In 2014, Apple introduced a programming language called Swift that made waves in the developer community -- not just for its power and flexibility, but for how easy it is to learn. So easy, in fact, that Apple believes it could be anyone's first programming language. That's why it went ahead and created Swift Playgrounds, a free iPad app designed to teach kids how to code. Now, a year after its release, Apple is ready to expand its educational repertoire. With the June 5th release of Swift Playgrounds 1.5, Apple's app will also teach kids to program robots and drones.
What this means is that kids will be able to program and control a variety of Bluetooth-enabled robots and toys right within the Swift Playgrounds app. So instead of just tapping around on a touchscreen to move virtual characters, kids can write snippets of Swift code and translate them to physical robot actions. At launch, Swift Playgrounds 1.5 will be compatible with the following third-party toys: Lego Mindstorms Education EV3, Sphero SPRK+ robotic ball, Parrot's Mambo, Rolling Spider and Airborne mini-drones, UBTECH's Jimu Robot MeeBot Kit, Wonder Workshop's Dash robot and Skoog, a tactile cube speaker. It bears mentioning that there are already several toys out there that aims to teach code to kids, but Apple's solution is one of a few -- if not the only one -- that uses a genuine programming language instead of just block-based code.
Apple demonstrated several of these Swift Playground programs to a small group of reporters in its Cupertino office along with a variety of Bluetooth-enabled toys. A Lego spokesperson showed us how you could use Playgrounds to basically create anything from a robot turtle to a robot dinosaur simply by applying certain bits of code to specific motors and sensors. Hit "Run" and voilà, the robot will come to life, walking along or wagging its tail according to what you've programmed. The initial game that comes with the Lego EV3 kit is called Animal Rescue, where you're tasked with, well, rescuing animals from danger.
Next is the Sphero SPRK+, a robotic ball that lights up, accelerates, turns and rolls around on command. With Playgrounds, you can change its color and program it to recognize your feet and other obstacles. A Sphero spokesperson also showed off a Sphero Arcade application, which allows you to program the ball and use it to play a game of Pong with a friend. When asked if Sphero was planning on introducing even more Swift Playgrounds apps, a company spokesperson hinted that one for the adorable BB-8 could be coming in the future, which would certainly please young Star Wars fans.
By far the most impressive demonstration was with Parrot's mini-drones. Using a simple Parrot Education tutorial on Swift Playgrounds, kids can essentially learn how to pilot drones through code; they'll learn all about pitch, yaw and roll and get the drones to perform a variety of tricks. Kids can also learn how to control the drone with the iPad itself. Tilting the iPad will prompt the drone to go up, while giving it a quick shake will prompt it to flip over.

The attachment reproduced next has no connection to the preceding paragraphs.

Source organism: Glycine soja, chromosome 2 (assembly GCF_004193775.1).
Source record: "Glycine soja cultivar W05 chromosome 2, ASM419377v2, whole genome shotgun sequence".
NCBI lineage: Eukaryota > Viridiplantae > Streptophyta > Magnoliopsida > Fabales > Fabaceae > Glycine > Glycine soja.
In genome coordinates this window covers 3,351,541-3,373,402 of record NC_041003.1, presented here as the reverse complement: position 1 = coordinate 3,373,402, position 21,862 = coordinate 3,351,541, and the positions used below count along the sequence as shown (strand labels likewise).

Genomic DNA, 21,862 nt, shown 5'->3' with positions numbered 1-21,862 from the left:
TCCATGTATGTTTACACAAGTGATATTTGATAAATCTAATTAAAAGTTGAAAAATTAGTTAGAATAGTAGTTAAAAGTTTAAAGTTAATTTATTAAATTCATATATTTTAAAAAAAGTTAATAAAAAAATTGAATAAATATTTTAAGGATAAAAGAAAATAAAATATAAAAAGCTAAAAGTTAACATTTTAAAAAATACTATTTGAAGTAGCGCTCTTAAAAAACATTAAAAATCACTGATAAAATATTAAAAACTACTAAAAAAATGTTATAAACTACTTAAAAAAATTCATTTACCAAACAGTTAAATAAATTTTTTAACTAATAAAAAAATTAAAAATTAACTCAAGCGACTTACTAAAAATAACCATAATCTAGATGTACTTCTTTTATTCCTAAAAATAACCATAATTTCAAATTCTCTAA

Last but not least, Apple showed off how UBTECH's Jimu Robot could be programmed to walk and dance in a variety of ways (my favorite was probably "Gangnam Style").
Of course, Swift Playgrounds is not all fun and games. Through learning how to program these toys, kids are learning actual Swift code -- the same language that's used in more than a quarter-million iOS apps. "They're learning the real language," said Tim Triemstra, Apple's product manager for Swift Playgrounds. "It's not block programming [like you'd find on other kid's coding toys]. It's real code from day one."
Over the past year, Apple has been spreading the gospel of Swift Playgrounds to the developer community and those in education. Indeed, it partnered with educators to come up with Swift Playgrounds teaching guides and curricula, which are already in use in schools across the country. And apparently it's pretty popular. So popular, in fact, that Apple has already expanded its Swift coursework all the way through junior colleges.
"Coding is part of what makes the really cool things in the world, really cool," said Kelly Croy, a teacher from Oak Harbor Middle School in Ohio, who was brought in by Apple to meet with the press. "For kids to use the same real language, and interact with robots in the physical world -- it's a game-changer." That Swift Playgrounds is on an iPad rather than a computer is also pretty important, according to Croy. "They can go outside; they're not sitting around a desk or a computer screen all day."
It was this level of engagement that inspired the team at Apple to collaborate with these toymakers. The iPad is already much more accessible than a computer, but adding robots to the mix makes it that much more exciting. "It combines coding with robotics and the physical world," said Cheryl Thomas, VP of engineering for Swift Playgrounds. "You'll see how engaging it all is."
"Education is in our DNA," said Susan Prescott, Apple's VP of product marketing for apps, markets and services. "Coding is an area where we could make a positive impact. It's an exciting step forward in education."
"It's really important to us to figure out how technology can transform teaching and learning," continued Prescott. "We take it very seriously."